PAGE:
Key Witness Admits Some Info Was Public, Notes 'Holes' In Memory

Jan 23 2014 | 1:45pm ET

Some of the information former SAC Capital Advisors portfolio manager Mathew Martoma allegedly traded on wasn't as secret as has been portrayed, the government's star witness in the insider-trading trial conceded yesterday.

Sidney Gilman, who has admitted to passing confidential tips about an Alzheimer's drug trial to Martoma, faced cross-examination by the former hedge fund manager's lawyers yesterday. And he acknowledged that some of the details he had testified about had been previously disclosed to the public.

Under questioning by prosecutors, Gilman, a former medical professor at the University of Michigan, noted that Martoma was particularly interested in one side-effect, a brain swelling known as vasogenic edema. But he said yesterday that the side-effect had been disclosed as part of an earlier trial, more than two years before Martoma's allegedly insider trades.

In addition, Martoma's lawyer, Richard Strassberg, showed the jury a series of e-mails between Gilman and a journalist in 2006 in which the former wrote, "the fact that the trial continues is the news; this therapy is being tolerated despite adverse events among some of the subjects."

According to Strassberg, Gilman didn't stop there, speaking about the side-effect on a conference call with clients of expert network Gerson Lehrman Group in April 2008, two months before he disclosed the allegedly crucial information to Martoma. Gilman said he didn't recall exactly what he said on the call, but that he might have spoken about vasogenic edema.

"I suspect I was very cautious about telling them about the phase II trial," he said. "I really shouldn't have been discussing it at all."

Strassberg suggested that Gilman was discussing it because he had more than doubled his income moonlighting as a consultant—which is how he met Martoma in the first place. Gilman acknowledged he held more than 400 consultations with more than 300 clients between 2006 and 2008, earning between $340,000 and $425,000 per year doing it.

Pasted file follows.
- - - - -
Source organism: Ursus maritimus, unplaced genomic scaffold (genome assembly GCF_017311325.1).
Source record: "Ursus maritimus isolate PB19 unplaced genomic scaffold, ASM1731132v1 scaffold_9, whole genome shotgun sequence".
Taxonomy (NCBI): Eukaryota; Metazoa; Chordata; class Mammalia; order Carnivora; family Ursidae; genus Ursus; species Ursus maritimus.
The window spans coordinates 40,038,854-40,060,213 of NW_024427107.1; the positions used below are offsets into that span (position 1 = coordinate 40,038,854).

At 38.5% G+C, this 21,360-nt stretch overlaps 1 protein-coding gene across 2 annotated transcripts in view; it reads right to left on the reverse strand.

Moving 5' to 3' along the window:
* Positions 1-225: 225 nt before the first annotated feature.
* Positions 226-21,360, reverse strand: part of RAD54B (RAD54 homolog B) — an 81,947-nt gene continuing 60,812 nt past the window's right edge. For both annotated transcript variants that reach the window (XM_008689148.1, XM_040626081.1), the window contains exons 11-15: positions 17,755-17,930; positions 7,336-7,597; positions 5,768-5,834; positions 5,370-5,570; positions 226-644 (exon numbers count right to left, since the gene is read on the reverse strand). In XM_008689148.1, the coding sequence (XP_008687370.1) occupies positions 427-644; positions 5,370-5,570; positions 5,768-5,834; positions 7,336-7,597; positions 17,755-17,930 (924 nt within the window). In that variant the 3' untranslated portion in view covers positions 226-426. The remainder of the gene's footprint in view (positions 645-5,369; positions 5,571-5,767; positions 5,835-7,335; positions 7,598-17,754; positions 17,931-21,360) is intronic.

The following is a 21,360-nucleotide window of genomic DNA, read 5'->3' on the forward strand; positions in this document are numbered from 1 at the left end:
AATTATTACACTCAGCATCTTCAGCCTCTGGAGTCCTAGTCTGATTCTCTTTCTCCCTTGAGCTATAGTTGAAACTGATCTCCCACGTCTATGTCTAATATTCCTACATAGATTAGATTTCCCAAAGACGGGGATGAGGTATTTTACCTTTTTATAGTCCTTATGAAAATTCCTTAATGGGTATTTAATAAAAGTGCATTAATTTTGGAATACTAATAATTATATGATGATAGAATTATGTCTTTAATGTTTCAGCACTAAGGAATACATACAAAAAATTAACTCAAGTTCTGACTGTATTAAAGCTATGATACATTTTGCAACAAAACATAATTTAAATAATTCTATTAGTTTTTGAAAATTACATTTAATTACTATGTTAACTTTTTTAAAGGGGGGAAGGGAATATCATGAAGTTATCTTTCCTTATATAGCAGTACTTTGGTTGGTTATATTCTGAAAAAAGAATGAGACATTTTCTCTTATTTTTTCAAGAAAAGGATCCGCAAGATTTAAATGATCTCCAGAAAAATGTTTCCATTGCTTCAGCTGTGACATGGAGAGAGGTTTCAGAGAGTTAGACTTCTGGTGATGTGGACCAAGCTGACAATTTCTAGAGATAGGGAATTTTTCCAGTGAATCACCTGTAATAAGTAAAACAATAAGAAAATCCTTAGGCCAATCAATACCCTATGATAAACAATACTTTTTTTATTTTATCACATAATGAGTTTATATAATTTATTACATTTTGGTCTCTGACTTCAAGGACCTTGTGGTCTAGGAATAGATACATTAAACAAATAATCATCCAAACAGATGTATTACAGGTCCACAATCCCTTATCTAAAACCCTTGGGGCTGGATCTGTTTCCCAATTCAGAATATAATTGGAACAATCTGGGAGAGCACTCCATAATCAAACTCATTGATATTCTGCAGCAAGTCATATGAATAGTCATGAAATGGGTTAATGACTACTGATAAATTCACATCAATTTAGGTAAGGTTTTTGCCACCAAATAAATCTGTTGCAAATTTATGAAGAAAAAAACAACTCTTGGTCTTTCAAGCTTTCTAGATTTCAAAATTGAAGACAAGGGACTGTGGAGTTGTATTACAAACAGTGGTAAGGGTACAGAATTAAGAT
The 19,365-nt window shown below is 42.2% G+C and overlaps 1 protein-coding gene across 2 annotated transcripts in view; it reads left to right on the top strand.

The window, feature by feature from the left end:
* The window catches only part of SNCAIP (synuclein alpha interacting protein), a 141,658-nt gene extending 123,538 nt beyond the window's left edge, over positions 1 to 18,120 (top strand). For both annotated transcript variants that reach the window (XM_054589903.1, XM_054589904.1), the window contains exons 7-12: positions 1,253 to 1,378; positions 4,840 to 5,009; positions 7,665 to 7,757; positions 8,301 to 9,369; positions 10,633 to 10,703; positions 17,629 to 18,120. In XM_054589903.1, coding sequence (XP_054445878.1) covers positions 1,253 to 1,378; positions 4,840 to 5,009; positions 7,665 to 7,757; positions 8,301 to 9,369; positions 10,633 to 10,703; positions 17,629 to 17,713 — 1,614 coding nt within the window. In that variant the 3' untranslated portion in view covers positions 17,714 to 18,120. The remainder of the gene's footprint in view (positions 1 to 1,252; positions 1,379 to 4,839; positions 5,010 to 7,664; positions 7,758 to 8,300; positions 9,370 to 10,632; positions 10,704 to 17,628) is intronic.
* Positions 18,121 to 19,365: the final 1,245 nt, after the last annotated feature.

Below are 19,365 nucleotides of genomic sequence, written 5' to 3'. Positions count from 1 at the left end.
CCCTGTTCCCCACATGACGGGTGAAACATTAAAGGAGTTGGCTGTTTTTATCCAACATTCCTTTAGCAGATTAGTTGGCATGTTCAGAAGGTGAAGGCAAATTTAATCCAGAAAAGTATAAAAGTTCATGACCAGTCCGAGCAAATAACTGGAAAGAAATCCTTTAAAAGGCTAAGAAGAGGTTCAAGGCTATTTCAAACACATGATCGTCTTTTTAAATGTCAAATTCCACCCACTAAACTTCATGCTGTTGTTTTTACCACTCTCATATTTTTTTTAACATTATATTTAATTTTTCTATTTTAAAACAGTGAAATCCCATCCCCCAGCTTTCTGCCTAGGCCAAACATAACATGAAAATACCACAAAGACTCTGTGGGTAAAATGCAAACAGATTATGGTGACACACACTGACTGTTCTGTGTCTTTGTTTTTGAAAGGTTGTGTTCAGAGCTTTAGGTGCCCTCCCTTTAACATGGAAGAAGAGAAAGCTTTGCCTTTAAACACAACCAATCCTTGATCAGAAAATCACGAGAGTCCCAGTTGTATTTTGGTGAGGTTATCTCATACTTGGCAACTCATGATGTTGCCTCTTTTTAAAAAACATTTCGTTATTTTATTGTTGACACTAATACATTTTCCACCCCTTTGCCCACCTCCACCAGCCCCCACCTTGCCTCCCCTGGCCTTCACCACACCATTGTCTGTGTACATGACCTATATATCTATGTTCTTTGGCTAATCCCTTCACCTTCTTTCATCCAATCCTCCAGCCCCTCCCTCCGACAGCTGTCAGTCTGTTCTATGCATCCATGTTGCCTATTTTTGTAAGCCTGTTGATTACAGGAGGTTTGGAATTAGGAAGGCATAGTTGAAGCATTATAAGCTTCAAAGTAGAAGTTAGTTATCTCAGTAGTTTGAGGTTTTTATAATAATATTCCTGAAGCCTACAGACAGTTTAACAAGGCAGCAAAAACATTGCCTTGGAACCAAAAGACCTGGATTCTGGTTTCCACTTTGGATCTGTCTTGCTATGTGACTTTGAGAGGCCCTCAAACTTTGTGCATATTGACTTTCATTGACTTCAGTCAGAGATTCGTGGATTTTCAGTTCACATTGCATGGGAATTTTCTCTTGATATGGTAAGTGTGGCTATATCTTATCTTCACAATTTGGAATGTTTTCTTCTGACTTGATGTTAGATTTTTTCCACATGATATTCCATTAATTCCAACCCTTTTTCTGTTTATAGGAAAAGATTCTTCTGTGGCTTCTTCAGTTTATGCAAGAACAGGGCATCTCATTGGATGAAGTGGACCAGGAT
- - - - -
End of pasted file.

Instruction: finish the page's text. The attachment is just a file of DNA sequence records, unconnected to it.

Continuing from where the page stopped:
Prior to Strassberg's questioning, prosecutors wrapped up their examination of Gilman. The doctor testified that he didn't remember some details of a key 2008 meeting with Martoma—and some of the details he did remember only returned to him recently.

"About two weeks ago, I recalled what I related today," Gilman said. "There still remains some holes in my memory, though."

Gilman told the jury he was "reasonably confident, but not certain" that he'd sent Martoma slides from a presentation he was to give on the trials in advance of their being made public.

Gilman said he last met with Martoma on July 30, 2008, a day after he presented the disappointing results of the drug trial—and, according to prosecutors, nearly two weeks after he had given Martoma advance word of them. "The first thing he said to me is, 'Did you hear about what happened to Elan stock?' And I said, 'No, that's not what I do, not what I usually attend to.' And he said, 'Well, it dropped like a rock,' or something like that."

Gilman, who previously testified that Martoma had sought to ingratiate himself with the doctor and had expressed a desire to be friends, said that he didn't hear for Martoma for at least two months afterwards.

"I thought we were friends," Gilman said. "And I thought he would be in touch, just to say hello."

After ending early on Tuesday due to the snowstorm in New York, things got off to a late start yesterday after one of the jurors didn't arrive on time. U.S. District Judge Paul Gardephe dismissed the 25-year-old woman from the Bronx from the jury, noting that she had been "chronically late" and "was not paying attention" to the trial.

"What I mean by that is it appeared to me that she was asleep during parts, significant parts, of Dr. Gilman's testimony," the judge said.

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